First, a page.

The Virginia House of Delegates member who sponsored the Commonwealth's state marriage amendment years ago has lost reelection to a transgender candidate.
Delegate Bob Marshall, who authored the Marshall-Newman Amendment which Virginia approved via voter referendum in 2006, lost Tuesday to transgender challenger Danica Roem.
Running in the 13th Delegate District, Roem secured 54 percent of the vote to Marshall's 46 percent, ending the Republican incumbent's over 20 years in the General Assembly.
In a statement released Tuesday evening, Virginia Democratic leaders celebrated Roem's election victory, describing it as a "decisive win."
"As a journalist, Danica Roem has covered the issues critical to Virginians and listened to a wide range of perspectives," stated the Democrat leaders.
"Danica will bring a reporter's eye to Richmond, and we eagerly anticipate her results-oriented approach to deliver for her constituents in the 13th."
In a statement posted to his official Facebook page on Tuesday evening, Marshall thanked his supporters and promised to remain politically active.
"Though we all wish tonight would have turned out differently, I am deeply grateful for your support and effort over the years," posted Marshall.
"I'm committed to continue the fight for you, but in a different role going forward. Thank you for your support, and God bless."
A socially conservative politician, Marshall has championed many bills that have been at odds with the LGBT movement.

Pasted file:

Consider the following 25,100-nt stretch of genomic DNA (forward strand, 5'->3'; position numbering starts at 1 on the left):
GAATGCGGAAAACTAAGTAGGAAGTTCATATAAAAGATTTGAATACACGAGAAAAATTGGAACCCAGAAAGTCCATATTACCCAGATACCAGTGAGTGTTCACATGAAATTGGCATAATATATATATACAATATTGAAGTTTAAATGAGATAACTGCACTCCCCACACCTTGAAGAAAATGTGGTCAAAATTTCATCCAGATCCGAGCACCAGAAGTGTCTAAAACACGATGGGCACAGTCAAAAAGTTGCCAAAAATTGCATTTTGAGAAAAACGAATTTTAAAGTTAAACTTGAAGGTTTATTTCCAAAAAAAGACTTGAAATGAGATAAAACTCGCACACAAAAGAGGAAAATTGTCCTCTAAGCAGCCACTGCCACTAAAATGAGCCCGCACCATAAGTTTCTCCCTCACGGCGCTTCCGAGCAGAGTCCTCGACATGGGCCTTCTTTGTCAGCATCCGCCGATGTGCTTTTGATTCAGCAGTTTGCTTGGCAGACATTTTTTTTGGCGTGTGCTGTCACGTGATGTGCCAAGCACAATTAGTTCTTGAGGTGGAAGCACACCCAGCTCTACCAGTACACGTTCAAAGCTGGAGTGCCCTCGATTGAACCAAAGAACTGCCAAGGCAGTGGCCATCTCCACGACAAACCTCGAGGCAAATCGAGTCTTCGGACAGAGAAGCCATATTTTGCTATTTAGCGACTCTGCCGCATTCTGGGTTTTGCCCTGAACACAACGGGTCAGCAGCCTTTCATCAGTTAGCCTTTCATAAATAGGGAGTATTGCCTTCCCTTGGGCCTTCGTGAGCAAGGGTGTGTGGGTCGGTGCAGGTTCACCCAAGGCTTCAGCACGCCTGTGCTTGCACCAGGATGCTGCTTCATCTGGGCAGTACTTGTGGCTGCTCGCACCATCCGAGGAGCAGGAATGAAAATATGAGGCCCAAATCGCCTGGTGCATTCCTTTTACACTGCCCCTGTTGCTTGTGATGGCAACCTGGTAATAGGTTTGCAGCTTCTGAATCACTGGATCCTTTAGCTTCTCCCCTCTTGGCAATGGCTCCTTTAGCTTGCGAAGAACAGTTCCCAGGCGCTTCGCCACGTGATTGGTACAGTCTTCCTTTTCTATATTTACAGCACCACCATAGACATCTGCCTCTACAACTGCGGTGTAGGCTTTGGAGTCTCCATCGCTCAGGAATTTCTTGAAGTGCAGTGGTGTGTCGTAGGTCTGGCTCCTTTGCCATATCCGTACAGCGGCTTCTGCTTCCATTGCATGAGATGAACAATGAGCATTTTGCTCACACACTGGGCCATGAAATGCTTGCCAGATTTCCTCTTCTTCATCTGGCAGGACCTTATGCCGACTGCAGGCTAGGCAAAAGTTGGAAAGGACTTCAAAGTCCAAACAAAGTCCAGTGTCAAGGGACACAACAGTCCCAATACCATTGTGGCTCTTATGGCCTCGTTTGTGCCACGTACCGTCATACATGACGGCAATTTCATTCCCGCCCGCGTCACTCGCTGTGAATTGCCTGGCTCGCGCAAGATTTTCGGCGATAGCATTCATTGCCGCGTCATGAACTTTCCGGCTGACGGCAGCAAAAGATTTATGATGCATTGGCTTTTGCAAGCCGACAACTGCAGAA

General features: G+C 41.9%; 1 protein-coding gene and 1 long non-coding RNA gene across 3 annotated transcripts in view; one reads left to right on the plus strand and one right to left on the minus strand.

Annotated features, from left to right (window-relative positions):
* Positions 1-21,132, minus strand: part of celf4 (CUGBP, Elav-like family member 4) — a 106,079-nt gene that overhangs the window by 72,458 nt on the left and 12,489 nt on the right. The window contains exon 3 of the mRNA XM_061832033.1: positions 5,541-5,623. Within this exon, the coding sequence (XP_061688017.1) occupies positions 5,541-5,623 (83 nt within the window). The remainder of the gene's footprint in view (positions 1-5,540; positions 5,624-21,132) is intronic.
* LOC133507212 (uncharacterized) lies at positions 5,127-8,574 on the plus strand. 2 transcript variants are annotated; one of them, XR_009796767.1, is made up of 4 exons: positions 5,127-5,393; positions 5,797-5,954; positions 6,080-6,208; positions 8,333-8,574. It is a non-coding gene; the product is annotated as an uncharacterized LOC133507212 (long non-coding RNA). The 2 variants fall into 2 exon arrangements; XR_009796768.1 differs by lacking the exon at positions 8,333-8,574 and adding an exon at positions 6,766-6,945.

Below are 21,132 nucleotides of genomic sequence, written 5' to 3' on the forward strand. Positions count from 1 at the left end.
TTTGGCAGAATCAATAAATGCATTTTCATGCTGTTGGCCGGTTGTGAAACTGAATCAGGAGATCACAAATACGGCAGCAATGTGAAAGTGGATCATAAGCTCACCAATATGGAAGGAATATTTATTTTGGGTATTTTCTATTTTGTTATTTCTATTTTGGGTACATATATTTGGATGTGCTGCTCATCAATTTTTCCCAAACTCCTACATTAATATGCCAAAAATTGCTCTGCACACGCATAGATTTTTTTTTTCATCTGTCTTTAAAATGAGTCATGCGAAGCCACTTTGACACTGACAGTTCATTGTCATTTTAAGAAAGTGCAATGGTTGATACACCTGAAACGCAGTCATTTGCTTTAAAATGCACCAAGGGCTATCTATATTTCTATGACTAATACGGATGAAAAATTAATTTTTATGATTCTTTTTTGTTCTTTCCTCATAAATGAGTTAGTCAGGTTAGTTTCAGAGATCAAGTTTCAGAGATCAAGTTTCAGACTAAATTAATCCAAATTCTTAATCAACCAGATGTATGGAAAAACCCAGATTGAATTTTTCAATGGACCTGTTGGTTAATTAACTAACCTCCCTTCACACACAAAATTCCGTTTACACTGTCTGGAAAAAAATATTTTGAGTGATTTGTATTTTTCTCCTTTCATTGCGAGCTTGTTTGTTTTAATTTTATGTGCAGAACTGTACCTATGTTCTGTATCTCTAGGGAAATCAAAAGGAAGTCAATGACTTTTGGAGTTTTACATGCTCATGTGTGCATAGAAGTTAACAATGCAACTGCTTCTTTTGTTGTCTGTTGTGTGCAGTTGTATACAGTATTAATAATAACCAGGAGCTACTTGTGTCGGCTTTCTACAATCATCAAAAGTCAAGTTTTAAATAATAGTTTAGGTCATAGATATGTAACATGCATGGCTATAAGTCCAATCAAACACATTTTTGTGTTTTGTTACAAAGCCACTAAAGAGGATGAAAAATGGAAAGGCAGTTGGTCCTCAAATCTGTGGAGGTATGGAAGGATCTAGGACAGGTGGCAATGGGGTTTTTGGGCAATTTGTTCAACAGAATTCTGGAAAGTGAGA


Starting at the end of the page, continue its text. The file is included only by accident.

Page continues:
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"Marshall has consistently been at odds with the LGBT community. In 2015, Marshall was very outspoken against Governor Terry McAuliffe's so called 'gay agenda,'" noted local media outlet WTVR.
Marshall's defeat was one of many losses for the Republican Party on Tuesday, with Democrats turning over several seats in the House of Delegates.
Democrats also swept the executive races, with Ralph Northam winning the gubernatorial race, Justin Fairfax becoming lieutenant governor, and state attorney general Mark Herring winning reelection.
"Northam's victory over GOP lobbyist and former George W. Bush aide Ed Gillespie — clinched much earlier than nervous Democrats had expected — left party leaders jubilant about their chances in the 2018 midterm elections," reported CNN.
"Gillespie distanced himself from Trump personally, but embraced much of the President's agenda, including a focus on illegal immigration and sanctuary cities. Gillespie also echoed Trump's calls to keep Confederate monuments in place and invoked NFL players kneeling during the national anthem."